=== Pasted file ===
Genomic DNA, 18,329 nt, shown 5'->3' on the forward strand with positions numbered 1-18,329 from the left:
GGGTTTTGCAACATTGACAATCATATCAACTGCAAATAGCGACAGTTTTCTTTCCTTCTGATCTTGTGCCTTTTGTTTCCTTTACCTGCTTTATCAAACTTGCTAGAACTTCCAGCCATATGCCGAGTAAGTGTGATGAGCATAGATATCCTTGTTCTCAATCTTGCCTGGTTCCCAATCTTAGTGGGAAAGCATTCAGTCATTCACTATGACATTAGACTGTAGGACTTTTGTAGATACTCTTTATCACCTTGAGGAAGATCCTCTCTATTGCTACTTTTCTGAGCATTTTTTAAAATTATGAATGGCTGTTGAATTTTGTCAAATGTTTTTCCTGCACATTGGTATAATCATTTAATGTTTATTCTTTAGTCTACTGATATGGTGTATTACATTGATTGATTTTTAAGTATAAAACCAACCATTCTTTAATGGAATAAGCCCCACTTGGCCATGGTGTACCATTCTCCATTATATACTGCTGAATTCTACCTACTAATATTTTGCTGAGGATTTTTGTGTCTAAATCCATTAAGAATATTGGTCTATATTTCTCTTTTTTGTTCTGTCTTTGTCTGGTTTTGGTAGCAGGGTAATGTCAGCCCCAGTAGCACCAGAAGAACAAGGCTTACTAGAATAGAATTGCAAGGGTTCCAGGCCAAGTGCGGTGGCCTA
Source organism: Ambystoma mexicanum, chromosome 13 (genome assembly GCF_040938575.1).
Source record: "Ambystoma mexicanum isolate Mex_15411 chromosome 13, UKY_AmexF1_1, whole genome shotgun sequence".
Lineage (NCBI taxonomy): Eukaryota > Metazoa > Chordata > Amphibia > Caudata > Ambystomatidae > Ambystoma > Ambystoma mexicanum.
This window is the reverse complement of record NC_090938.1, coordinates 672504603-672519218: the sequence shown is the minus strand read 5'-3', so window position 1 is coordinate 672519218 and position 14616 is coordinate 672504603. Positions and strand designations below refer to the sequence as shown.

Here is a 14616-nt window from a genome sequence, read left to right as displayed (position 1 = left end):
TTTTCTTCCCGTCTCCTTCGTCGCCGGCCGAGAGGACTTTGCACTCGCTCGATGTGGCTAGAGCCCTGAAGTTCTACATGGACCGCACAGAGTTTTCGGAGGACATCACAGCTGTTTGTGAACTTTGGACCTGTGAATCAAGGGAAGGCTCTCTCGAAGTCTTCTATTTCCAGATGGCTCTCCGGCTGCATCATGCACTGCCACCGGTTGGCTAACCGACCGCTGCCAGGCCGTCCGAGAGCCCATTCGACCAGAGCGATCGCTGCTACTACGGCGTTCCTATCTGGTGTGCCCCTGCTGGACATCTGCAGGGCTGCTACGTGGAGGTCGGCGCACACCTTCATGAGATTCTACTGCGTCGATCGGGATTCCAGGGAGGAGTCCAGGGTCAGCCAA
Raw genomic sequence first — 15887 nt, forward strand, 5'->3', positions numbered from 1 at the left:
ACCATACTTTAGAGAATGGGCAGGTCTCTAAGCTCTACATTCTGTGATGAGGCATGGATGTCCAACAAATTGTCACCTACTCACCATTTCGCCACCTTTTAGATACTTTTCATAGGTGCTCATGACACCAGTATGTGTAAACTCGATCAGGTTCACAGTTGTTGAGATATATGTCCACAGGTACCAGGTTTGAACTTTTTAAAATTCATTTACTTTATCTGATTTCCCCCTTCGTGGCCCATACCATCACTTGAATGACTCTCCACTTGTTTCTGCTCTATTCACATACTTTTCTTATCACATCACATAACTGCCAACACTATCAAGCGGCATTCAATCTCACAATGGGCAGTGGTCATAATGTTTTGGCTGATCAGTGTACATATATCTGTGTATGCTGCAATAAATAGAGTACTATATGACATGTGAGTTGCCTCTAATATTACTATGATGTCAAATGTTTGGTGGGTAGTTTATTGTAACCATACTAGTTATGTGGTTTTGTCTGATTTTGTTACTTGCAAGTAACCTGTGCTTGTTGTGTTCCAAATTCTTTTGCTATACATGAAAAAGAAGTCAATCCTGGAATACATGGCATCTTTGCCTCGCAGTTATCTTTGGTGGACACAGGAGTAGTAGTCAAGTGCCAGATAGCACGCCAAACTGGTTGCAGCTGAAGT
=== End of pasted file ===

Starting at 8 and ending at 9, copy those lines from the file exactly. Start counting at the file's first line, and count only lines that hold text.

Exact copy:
TTTTCTTCCCGTCTCCTTCGTCGCCGGCCGAGAGGACTTTGCACTCGCTCGATGTGGCTAGAGCCCTGAAGTTCTACATGGACCGCACAGAGTTTTCGGAGGACATCACAGCTGTTTGTGAACTTTGGACCTGTGAATCAAGGGAAGGCTCTCTCGAAGTCTTCTATTTCCAGATGGCTCTCCGGCTGCATCATGCACTGCCACCGGTTGGCTAACCGACCGCTGCCAGGCCGTCCGAGAGCCCATTCGACCAGAGCGATCGCTGCTACTACGGCGTTCCTATCTGGTGTGCCCCTGCTGGACATCTGCAGGGCTGCTACGTGGAGGTCGGCGCACACCTTCATGAGATTCTACTGCGTCGATCGGGATTCCAGGGAGGAGTCCAGGGTCAGCCAA
Raw genomic sequence first — 15887 nt, forward strand, 5'->3', positions numbered from 1 at the left: